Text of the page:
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A Colorful Macro Photo of Beach Sand Reveals Infinitesimal Fragments of Coral, Quartz, Shells, and Plastic
A stunning macro image by Ole Bielfeldt lays out the individual elements that comprise a dusting of sand from a Mallorca beach, revealing a piece of microplastic embedded within the colorful composition. “Although to the naked eye this looks like very clean natural sand, pieces of microplastic, as seen in the last image, can be found when viewed under the microscope,” says the Cologne-based photographer, who works as Macrofying. The prevalence of the tiny pollutants is especially high on Mediterranean coasts, meaning seemingly pristine beaches comprised of quartz, seashells, and coral debris are often riddled with the manufactured material.
Bielfeldt is known for zooming in on the otherwise unseen details of common goods and natural substances, which he shares in an extensive archive on Instagram and YouTube. “My work has definitely shaped my view on everyday objects. After exploring so many different samples, you get a new feeling for your environment and start to understand how some things work. There’s a complete and amazing little universe hidden right before our eyes,” he says. (via Twisted Sifter)
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When an herbivorous insect like an aphid or mite needs a place to feed and reproduce, it sometimes seizes a tiny section of a plant where it establishes an abnormal growth or gall. These tissue pockets, which are spurred by a reaction in the host, provide shelter and nutrition for the creature, and although some can be unsightly blemishes, others, like these brightly colored growths of cynipid wasps, are bizarrely beautiful additions to the otherwise green leaves. Photographed by Timothy Boomer, the macro images capture the imperceptible details of the galls, which appear like fairytale-style mushroom houses, prickly sea urchins, and fuzzy, striped domes. See more of the whimsical growths, which generally only cause cosmetic damage to the host plant, on Instagram and Boomer’s site, where you can also purchase prints.
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Alison Pollack’s preferred subjects are the tiny, inconspicuous organisms that are difficult to spot without a trained eye and microscope. The California-based photographer documents the minuscule fungi that spring from leaves and bits of bark with an extreme macro lens, exposing the rarely visible iridescent speckles, pockmarks, and feathered tissues that cover their fruiting bodies. “My goal is to reveal to people tiny mushrooms and slime molds that they might otherwise never see, or may never even have heard of,” she tells Colossal. “And also to reveal the beautiful intricate detail in these organisms.”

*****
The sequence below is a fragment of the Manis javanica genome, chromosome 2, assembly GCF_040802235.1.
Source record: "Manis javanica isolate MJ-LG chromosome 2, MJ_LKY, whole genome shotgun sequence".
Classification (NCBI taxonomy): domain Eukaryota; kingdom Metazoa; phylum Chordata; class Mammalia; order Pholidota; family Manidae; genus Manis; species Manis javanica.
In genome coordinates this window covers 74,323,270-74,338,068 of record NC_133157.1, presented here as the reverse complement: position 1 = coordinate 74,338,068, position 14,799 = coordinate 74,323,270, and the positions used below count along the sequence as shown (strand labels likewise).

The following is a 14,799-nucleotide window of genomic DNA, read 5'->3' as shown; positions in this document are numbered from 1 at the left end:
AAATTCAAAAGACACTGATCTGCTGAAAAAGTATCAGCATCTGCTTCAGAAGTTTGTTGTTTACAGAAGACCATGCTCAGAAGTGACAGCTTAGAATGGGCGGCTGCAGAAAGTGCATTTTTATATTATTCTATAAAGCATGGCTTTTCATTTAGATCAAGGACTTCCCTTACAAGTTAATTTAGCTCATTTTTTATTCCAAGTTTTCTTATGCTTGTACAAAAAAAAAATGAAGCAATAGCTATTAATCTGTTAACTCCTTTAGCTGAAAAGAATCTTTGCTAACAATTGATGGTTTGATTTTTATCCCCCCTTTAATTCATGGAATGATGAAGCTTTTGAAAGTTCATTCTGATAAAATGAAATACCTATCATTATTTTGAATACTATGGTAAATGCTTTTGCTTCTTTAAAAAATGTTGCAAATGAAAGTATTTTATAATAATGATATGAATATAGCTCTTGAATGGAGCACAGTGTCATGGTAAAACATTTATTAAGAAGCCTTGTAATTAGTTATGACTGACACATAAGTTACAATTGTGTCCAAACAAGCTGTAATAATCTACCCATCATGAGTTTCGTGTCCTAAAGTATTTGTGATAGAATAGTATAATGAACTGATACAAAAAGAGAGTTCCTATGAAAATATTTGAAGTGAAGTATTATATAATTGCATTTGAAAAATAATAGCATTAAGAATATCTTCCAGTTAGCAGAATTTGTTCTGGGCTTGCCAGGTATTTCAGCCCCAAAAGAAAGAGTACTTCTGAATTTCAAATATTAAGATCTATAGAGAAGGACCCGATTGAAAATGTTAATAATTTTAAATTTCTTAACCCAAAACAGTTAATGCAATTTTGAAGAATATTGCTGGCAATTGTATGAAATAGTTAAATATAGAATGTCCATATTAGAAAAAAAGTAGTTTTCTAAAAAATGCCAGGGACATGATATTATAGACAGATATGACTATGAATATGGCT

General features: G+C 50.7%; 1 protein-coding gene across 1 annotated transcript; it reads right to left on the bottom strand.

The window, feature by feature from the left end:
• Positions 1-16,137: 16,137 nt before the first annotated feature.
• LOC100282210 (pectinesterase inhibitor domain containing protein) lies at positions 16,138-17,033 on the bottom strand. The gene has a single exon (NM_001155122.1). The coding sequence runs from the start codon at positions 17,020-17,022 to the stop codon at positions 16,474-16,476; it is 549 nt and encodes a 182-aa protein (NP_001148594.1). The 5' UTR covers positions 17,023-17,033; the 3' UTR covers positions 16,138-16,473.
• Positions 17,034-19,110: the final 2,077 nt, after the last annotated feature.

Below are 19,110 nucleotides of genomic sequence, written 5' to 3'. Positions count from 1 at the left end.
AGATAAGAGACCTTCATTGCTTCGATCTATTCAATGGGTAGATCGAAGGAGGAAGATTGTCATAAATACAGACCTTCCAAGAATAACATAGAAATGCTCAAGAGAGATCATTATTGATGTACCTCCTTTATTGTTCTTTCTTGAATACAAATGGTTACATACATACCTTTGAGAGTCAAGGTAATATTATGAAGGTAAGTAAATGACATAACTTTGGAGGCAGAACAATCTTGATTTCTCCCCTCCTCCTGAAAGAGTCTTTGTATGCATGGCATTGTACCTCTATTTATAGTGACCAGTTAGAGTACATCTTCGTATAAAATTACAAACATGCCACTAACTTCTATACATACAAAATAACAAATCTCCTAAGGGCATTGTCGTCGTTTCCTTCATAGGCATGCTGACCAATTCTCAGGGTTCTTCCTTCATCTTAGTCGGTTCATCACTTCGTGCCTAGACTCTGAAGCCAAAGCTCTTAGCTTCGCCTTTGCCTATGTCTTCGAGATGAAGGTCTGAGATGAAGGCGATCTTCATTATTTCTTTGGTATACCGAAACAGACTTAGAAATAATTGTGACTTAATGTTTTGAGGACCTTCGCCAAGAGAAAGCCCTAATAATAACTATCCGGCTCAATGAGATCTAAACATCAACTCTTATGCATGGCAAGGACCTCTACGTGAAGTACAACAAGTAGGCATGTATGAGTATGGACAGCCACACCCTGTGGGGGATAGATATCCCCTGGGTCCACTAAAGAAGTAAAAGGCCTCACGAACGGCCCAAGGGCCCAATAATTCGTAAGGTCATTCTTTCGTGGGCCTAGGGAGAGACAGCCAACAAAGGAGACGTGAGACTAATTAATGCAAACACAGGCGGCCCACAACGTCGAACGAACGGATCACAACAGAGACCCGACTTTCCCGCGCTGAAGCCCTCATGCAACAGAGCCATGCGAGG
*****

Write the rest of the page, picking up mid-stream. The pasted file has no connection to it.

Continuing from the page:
Although her earlier images captured the fleshy fungi in spectacular detail, Pollack has spent the last two years getting even closer to her subjects—which are often less than a millimeter tall—by using a microscope lens that magnifies her findings up to 20 times their actual size. The resulting images document even the smallest features, like individual spores, the veiny web structure encasing them, and the distinct texture and color of each organism.
Find Pollack on Instagram and Facebook to see what she spots next and to order prints of her photos. You also might enjoy this documentary about the vast underground network of mycelium that’s tied to all life on Earth.
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“Evolution,” directed by French video artist Thomas Blanchard (previously), offers an otherwise undetectable look at the minute movements of natural life. The macro-view project shows the first signs of flowers blossoming, in addition to glimpses of dozens of insect legs scurrying across a crumbling surface and of other bugs bating and catching their prey. Utilizing an array of deeply saturated light sources, Blanchard illuminates vibrant florals as they spread open and insects with glossy bodies, adding artistic nuance to an accurate depiction of nature’s cycles.
Aedan, who produced the time-lapsed video, calls it “an exercise in patience and observation that the master of macro, here (the) director, masters to perfection… The result is a striking spectacle where you can observe life with a new eye.” It was filmed in 8K with a RED Helium camera, using both a Canon 100 millimeter L macro lens and MPE 60 millimeter macro lens, and was edited in 4K. Keep up with Blanchard’s surreal transformations on Vimeo and Instagram.
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Editor's Picks: Art